Prior to integration, Black high schools had been pillars in their communities. Afterward, many buildings were converted to junior highs, but some were demolished altogether. Many of their best teachers were transferred to White schools to help the parish achieve its court-mandated 2-to-1 mix.

In East Baton Rouge Parish, all-Black Northwestern High was converted to a middle school, while previously all-White Zachary High became the area’s sole high school.

Jerry Boudreaux, Zachary High’s new principal, met with residents for months ahead of fall 1970 to prepare the community. The school system became a source of local pride that carried over beyond 2003, when it broke away from the East Baton Rouge district. It emerged as the top school district in the state and remains so to this day. Enrollment now is roughly half White and half Black.

The rest of the parish hasn’t fared so well.

With White flight into surrounding parishes or into private schools, several predominantly White Baton Rouge schools quickly shifted to predominantly Black schools during the 1970s. In the 1980s, a new, and even more controversial, court order required crosstown busing. White flight accelerated, especially the outmigration of families to neighboring parishes.

The East Baton Rouge Parish school system, formerly fast-growing, saw enrollment growth slow in the early 1970s, peaking in 1976 at almost 70,000 students. Since then, the district’s enrollment has dropped 40%; that includes losses to separate school districts in Baker, Central and Zachary. During that time, the population of the parish has grown by 34%, but the ranks of school-age children has declined by 11%.

Voters in the southeastern corner of the parish have voted to create a new city of St. George, a potential step toward carving out another separate district.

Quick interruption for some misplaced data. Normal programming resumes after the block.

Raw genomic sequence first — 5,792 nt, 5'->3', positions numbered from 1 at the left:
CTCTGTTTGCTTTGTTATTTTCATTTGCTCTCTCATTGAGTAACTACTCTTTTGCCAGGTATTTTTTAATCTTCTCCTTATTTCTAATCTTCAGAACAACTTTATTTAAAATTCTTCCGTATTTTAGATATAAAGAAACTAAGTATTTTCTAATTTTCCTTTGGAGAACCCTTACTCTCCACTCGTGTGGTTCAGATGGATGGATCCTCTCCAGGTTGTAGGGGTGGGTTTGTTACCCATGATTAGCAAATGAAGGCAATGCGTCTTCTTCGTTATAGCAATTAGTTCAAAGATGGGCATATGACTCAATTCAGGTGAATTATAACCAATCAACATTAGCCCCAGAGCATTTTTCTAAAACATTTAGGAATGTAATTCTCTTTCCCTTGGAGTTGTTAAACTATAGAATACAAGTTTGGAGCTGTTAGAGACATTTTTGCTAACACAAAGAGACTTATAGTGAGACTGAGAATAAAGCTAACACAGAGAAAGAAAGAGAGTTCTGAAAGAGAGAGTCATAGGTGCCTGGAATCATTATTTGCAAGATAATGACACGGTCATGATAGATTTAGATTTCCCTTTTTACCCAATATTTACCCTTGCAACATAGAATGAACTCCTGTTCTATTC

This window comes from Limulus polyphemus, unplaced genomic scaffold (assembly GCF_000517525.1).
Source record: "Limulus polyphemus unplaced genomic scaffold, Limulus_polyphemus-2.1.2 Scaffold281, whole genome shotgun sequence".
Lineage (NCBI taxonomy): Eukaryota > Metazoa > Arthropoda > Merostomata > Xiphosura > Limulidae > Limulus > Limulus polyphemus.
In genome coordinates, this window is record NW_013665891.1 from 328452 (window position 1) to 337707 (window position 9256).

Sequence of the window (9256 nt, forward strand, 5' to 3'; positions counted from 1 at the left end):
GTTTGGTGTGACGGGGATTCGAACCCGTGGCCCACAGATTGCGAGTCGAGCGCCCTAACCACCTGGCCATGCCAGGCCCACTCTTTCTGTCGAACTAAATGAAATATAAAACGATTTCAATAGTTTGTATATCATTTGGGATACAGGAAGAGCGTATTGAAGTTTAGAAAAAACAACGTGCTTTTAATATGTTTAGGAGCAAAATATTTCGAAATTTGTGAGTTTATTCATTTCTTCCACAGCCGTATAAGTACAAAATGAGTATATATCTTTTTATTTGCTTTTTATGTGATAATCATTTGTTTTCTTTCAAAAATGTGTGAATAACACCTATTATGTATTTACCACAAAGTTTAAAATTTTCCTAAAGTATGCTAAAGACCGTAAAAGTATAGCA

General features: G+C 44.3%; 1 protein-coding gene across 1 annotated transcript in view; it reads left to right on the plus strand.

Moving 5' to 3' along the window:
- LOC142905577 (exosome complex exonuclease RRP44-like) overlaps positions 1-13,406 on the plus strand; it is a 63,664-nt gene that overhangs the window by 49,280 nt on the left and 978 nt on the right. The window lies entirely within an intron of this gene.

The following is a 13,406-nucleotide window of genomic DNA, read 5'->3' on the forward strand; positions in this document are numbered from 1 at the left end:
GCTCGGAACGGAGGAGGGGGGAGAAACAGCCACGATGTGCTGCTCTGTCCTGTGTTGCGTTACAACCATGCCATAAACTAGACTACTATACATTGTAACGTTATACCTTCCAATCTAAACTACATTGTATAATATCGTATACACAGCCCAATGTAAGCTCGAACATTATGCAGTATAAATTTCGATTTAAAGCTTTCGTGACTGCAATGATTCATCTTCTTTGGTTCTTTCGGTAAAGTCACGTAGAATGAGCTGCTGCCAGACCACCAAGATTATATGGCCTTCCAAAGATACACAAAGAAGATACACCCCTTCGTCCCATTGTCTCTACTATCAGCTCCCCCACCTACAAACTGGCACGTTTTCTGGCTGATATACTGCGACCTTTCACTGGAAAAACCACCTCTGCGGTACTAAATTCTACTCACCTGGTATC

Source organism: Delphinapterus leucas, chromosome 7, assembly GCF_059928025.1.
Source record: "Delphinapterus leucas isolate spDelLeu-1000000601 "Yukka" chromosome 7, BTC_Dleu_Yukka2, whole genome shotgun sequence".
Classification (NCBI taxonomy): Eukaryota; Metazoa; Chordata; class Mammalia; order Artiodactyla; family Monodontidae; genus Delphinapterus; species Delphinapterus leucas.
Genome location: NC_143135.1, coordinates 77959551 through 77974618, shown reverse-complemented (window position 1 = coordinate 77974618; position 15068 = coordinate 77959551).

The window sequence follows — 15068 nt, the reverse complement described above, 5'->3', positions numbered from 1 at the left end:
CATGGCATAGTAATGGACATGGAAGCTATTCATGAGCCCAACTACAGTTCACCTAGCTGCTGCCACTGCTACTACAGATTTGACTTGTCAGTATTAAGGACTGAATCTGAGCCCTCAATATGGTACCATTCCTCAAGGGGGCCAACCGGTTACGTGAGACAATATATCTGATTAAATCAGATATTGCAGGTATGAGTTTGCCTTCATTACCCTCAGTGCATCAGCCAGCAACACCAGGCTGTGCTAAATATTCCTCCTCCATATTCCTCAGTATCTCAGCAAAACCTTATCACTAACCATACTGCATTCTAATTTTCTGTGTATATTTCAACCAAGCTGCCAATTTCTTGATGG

In the East Baton Rouge district now, White students make up 11% of the enrollment, and last year, for the first time, Hispanic students outnumbered White ones.


Baton Rouge High was one of the first schools to experience significant White flight.

For much of its history, the high school educated only White children, though there are Black neighborhoods adjacent to the school. The first Black students enrolled in 1963, a group of 27 racial pioneers who voluntarily transferred from Black high schools. By 1969, the year before full integration, only 122 students at Baton Rouge High were Black, or about 8%.

In fall 1970, Black enrollment at the high school nearly quadrupled, with Black students making up 31% of the students.

Five months into the school year, as many as 250 students left class and wouldn’t return, protesting the school’s unwillingness to lower the school flag to half-staff to honor the birthday of Martin Luther King Jr., who had been assassinated three years earlier. White families soon began to leave.

Tara High School, which opened in fall 1970, took in many from BRHS. Already predominantly White, Tara added more than 400 White students in its second year in operation.

At a September 1971 School Board meeting, Ted Mann, a parent of a Baton Rouge High student, said the high school was deteriorating and that it would soon “lose the last nucleus of those who give a damn about the school.” {snip}